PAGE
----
Wednesday, May 19, 2010
Indiana's 9th District Race Could Be A Barn Burner...AGAIN
By Jon E. Easter
Over the next few weeks, I’d like to spotlight and highlight a number of the Congressional races that are currently well underway as we climb towards the General Election in November.
Today, let’s take on the 9th Congressional District with the battle between incumbent Democrat Baron Hill, Republican newcomer Todd Young, and Libertarian Greg Knott.
The 9th is a complicated district that covers essentially South Central and Southeastern Indiana. It includes most of Columbus, most of the Bloomington, the Louisville suburbs, the Cincinnati suburbs and other communities in between. It has elements of everything that makes Indiana…well…Indiana. From the manufacturing industry around the Ohio River to the Indiana University campus to the old state capital of Corydon to the vast farmlands in between, it takes a mix of progressive and conservative ideas to represent it well. It is a microcosm of the rest of the state.
Seated in the 9th District is veteran legislator Baron Hill. After an unsuccessful run for Senate in 1990 to replace Dan Quayle when he was named Vice President by George H.W. Bush, Hill was elected in 1998 to replace the retiring Lee Hamilton in a close race. He was re-elected in 2000 and again in 2002 in a nail biter over Republican Mike Sodrel. In 2004, he was narrowly defeated by Sodrel, but he won a rematch in 2006. He defeated Sodrel again in 2008 resoundingly, 58-39 percent. As most of you know, Hill is a Blue Dog Democrat, a conservative coalition of Dems of which three of Indiana’s five Democratic representatives play key roles. Hill has been mentioned as a possible candidate for Governor in 2012.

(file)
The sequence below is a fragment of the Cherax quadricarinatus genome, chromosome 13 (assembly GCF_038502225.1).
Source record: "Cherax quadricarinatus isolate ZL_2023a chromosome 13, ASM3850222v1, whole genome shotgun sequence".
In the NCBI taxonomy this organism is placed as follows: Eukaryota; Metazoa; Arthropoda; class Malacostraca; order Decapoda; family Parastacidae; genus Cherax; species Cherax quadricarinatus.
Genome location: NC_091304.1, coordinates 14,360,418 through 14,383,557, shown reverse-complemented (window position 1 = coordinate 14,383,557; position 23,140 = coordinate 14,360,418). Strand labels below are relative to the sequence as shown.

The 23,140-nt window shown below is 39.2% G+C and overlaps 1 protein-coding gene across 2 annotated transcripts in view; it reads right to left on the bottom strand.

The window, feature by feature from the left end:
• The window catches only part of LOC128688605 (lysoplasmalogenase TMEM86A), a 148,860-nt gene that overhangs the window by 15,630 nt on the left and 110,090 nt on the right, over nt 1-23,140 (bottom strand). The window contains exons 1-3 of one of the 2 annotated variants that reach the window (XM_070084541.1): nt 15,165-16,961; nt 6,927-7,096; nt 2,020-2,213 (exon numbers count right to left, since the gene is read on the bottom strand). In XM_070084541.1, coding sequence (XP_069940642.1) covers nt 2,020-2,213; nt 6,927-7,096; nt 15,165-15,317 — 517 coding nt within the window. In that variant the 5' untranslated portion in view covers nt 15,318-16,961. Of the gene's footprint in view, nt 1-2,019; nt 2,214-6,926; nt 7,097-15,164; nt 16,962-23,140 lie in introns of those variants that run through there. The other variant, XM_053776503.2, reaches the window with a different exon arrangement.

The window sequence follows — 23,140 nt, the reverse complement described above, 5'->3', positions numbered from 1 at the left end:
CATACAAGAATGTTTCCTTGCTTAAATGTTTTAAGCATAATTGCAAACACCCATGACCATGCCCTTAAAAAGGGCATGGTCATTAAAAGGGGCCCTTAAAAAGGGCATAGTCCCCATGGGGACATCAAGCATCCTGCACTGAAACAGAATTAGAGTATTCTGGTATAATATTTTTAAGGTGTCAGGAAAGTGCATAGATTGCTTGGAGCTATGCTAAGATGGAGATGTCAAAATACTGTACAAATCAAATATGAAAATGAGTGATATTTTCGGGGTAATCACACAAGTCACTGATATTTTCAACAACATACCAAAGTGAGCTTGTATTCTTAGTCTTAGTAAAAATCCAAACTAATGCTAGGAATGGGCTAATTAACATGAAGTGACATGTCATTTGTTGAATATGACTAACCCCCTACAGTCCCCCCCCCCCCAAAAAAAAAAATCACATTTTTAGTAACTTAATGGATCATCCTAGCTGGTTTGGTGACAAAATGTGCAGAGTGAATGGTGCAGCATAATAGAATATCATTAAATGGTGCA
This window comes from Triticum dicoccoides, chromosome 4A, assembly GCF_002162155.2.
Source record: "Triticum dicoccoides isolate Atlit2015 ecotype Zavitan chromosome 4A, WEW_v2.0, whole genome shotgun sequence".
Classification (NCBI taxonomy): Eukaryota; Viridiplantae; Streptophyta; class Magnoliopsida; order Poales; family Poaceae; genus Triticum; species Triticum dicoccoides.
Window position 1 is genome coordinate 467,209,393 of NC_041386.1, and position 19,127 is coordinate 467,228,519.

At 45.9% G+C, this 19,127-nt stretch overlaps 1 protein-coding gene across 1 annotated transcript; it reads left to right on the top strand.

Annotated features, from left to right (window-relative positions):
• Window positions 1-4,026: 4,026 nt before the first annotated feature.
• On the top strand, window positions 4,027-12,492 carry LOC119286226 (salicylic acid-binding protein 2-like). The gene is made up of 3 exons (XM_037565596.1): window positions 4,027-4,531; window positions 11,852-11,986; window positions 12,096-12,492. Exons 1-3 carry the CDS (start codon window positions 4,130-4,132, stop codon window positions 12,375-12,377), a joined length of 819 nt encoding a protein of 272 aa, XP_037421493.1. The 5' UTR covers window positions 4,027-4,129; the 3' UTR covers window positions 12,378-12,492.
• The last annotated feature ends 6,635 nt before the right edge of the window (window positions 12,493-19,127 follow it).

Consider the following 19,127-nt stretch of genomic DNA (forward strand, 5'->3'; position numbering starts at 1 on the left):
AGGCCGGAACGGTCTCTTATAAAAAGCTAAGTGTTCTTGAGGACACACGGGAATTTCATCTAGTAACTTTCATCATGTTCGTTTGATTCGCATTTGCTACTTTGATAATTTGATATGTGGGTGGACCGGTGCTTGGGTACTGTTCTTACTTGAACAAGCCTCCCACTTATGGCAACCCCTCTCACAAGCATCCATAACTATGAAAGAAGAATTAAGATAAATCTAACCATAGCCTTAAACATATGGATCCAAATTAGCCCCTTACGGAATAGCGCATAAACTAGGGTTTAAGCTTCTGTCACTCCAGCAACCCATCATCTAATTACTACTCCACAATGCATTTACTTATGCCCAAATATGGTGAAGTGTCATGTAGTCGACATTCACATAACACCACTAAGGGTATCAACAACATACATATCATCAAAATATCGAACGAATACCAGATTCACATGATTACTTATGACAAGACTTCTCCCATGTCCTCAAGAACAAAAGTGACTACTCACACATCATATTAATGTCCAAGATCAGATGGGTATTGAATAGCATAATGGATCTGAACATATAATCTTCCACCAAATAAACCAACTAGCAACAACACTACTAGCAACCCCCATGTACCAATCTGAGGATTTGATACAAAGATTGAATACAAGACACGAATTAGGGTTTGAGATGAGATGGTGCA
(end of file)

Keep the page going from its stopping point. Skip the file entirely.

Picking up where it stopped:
His main challenger will be Republican Todd Young. Young prevailed in a close primary fight over Travis Haskins and the guy that never quits, Mike Sodrel, who finished a distant third. As a side note, if Sodrel didn’t get the hint that he’s no longer wanted, I think this Primary Election provided him plenty of insight. Young worked the hardest for the GOP nod, and he took the spot from the favored Sodrel. Young is a former Marine and is a part-time Orange County Deputy Prosecutor. He's an Indianapolis native that has also lived in Hamilton County. That's something that the Indiana Democratic Party brought up.
Libertarian Greg Knott will also challenge. The Libertarians are making a big deal about Knott being under 35. He's a network administrator for a Bloomington company. A quick Google search ferrets out no campaign website, but there are a few blog posts like this one from SchansBlog that talks about his support of the Fair Tax. You do have to credit the Libertarians for finding a number of good people ready to step up and run. They have found candidates in all nine districts, for U.S. Senate, and for several other offices.
Given that Hill was trailing by nine points in a FDL/Survey USA Poll to the vanquished Sodrel in January, you would have to figure that Hill is in a bit of a pickle in the 9th this time around. While there are still over six months for this race to take twists and turns, you would think that Young will have to let people get to know him a bit before they are willing to turn the keys over to him. CQ Politics lists the district as a Lean Democratic district. The Cook Political Report calls it a toss-up.
I think, at this early stage, I have to agree with Cook. At this point, I think Hill in in trouble, but that doesn't mean I think he will lose. Hill has been a Blue Dog, and Young may actually turn out to be a bit conservative for the moderate leaning district. Knott may pull two or three percent away from Young, and in a close race, it might actually put Hill over the top. Hill knows how to run and win in close races. He's a master at it, and I think this one will be another one to add to his quiver. I will have to wait a while to definitively call this one, but nothing would surprise me in the 9th. It's reasonable to assume that this will not be the only blog post on the race in the Fightin' 9th. It should be an interesting race for the politicos to watch.
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